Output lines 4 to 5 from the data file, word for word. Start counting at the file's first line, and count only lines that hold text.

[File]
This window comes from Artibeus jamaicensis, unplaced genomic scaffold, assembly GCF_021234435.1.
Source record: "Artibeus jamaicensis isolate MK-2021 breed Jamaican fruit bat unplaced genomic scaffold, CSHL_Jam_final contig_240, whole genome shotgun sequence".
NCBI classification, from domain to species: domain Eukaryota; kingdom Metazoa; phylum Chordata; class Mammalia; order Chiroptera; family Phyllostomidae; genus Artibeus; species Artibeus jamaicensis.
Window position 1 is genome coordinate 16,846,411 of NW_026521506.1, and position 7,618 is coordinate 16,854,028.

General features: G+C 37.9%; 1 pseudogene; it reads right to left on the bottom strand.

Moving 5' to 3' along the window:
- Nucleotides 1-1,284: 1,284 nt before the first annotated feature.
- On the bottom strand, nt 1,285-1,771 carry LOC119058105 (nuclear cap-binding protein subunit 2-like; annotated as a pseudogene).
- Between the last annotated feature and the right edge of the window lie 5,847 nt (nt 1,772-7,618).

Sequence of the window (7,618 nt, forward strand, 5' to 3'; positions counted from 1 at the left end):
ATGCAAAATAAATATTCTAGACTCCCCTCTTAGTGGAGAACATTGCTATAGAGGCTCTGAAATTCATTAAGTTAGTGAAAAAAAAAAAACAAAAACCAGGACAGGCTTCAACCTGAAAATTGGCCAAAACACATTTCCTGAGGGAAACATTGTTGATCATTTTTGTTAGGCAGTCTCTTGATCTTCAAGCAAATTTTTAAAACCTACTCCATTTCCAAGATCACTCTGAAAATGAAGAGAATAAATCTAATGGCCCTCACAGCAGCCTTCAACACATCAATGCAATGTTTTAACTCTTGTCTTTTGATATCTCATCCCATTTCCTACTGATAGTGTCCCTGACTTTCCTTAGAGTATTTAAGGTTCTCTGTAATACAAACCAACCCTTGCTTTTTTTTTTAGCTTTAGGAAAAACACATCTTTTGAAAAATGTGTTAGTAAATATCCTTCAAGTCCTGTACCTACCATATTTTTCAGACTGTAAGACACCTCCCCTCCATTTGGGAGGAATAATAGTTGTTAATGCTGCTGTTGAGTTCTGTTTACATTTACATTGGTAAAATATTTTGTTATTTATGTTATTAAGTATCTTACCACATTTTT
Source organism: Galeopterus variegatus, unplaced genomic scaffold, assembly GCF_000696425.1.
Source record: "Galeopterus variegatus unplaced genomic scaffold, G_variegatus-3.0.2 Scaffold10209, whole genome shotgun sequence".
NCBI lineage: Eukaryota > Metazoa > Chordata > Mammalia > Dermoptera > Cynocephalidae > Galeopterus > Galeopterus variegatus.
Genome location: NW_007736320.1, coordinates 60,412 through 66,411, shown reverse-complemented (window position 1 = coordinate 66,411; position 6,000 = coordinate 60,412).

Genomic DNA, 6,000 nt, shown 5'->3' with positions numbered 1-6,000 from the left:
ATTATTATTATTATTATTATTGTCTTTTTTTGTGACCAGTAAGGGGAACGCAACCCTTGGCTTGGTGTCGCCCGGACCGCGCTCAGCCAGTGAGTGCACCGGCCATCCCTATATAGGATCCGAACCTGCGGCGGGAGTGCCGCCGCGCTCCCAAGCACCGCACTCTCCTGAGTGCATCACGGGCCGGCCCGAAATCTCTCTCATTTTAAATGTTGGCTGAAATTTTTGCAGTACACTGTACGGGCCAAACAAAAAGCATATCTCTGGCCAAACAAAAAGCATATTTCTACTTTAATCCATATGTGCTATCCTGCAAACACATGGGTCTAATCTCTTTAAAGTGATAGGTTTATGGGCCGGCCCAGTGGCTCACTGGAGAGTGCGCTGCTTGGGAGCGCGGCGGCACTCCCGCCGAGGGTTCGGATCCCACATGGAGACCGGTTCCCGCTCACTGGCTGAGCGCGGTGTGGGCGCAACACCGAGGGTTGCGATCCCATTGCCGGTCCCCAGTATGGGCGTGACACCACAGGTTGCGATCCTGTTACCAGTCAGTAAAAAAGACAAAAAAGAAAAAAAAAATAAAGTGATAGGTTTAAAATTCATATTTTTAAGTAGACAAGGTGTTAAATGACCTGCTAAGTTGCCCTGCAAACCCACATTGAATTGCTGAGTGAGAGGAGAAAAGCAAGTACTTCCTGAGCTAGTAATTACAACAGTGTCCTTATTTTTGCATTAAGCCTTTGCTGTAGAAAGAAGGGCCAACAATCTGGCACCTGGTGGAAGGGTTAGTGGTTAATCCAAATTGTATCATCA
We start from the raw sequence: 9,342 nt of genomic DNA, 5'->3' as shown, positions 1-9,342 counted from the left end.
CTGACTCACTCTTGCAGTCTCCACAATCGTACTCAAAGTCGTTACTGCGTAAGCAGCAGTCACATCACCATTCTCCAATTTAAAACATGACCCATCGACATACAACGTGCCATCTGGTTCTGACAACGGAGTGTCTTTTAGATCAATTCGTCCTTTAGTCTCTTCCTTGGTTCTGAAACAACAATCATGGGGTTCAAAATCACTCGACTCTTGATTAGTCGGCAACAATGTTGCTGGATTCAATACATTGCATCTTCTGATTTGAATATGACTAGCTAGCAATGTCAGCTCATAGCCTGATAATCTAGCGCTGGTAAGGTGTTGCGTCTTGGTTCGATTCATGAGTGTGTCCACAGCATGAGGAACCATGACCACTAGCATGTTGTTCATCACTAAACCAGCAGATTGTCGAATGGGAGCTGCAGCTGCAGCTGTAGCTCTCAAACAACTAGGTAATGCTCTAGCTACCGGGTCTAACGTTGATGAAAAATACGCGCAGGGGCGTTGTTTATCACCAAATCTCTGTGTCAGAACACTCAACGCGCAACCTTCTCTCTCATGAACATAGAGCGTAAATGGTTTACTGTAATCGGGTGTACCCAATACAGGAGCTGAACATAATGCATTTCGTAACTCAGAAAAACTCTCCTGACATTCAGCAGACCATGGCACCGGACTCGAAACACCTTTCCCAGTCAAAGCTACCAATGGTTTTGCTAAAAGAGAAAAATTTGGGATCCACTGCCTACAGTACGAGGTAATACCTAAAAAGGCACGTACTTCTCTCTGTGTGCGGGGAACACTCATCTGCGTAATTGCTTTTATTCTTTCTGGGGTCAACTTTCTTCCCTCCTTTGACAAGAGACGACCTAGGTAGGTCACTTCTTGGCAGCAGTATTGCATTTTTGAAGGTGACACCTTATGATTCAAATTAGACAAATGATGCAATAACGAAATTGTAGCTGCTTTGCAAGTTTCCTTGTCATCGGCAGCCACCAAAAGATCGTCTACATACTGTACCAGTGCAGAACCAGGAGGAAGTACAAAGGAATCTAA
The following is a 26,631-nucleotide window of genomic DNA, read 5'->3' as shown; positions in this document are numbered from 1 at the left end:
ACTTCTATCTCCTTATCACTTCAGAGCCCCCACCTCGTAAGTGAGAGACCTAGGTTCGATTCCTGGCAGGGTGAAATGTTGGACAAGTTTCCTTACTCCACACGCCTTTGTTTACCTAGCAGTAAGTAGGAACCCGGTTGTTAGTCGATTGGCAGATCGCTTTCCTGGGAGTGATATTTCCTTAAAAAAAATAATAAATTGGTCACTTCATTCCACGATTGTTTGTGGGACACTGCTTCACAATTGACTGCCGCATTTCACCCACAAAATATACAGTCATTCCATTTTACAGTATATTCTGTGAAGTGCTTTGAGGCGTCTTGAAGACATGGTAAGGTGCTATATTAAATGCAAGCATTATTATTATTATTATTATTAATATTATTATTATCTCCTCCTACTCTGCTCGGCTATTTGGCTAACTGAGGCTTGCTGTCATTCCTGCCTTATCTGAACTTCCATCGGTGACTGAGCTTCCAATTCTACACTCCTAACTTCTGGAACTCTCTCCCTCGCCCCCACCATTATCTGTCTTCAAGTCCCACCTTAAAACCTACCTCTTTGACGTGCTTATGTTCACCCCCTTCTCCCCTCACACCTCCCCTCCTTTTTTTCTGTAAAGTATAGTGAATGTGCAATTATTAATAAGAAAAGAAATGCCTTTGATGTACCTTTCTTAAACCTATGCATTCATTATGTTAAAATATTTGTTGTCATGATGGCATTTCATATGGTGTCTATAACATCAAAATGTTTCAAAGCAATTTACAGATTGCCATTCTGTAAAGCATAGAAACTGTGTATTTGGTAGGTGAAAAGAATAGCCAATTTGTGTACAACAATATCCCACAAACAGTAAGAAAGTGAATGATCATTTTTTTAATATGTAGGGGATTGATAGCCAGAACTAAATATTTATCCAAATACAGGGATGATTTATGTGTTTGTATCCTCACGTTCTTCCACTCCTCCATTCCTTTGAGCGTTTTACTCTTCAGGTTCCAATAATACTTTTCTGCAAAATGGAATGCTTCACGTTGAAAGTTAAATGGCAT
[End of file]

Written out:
Window position 1 is genome coordinate 16,846,411 of NW_026521506.1, and position 7,618 is coordinate 16,854,028.

General features: G+C 37.9%; 1 pseudogene; it reads right to left on the bottom strand.